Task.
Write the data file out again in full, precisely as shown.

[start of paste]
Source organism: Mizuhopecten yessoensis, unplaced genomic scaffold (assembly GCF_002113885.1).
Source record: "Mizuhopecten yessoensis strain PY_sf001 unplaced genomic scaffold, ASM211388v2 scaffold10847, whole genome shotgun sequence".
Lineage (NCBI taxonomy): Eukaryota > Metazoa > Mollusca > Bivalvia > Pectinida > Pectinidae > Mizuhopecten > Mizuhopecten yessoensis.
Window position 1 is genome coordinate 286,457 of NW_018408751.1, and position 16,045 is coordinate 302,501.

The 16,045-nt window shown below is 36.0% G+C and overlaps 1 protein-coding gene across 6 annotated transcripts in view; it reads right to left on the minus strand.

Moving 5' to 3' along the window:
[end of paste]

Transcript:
Source organism: Mizuhopecten yessoensis, unplaced genomic scaffold (assembly GCF_002113885.1).
Source record: "Mizuhopecten yessoensis strain PY_sf001 unplaced genomic scaffold, ASM211388v2 scaffold10847, whole genome shotgun sequence".
Lineage (NCBI taxonomy): Eukaryota > Metazoa > Mollusca > Bivalvia > Pectinida > Pectinidae > Mizuhopecten > Mizuhopecten yessoensis.
Window position 1 is genome coordinate 286,457 of NW_018408751.1, and position 16,045 is coordinate 302,501.

The 16,045-nt window shown below is 36.0% G+C and overlaps 1 protein-coding gene across 6 annotated transcripts in view; it reads right to left on the minus strand.

Moving 5' to 3' along the window: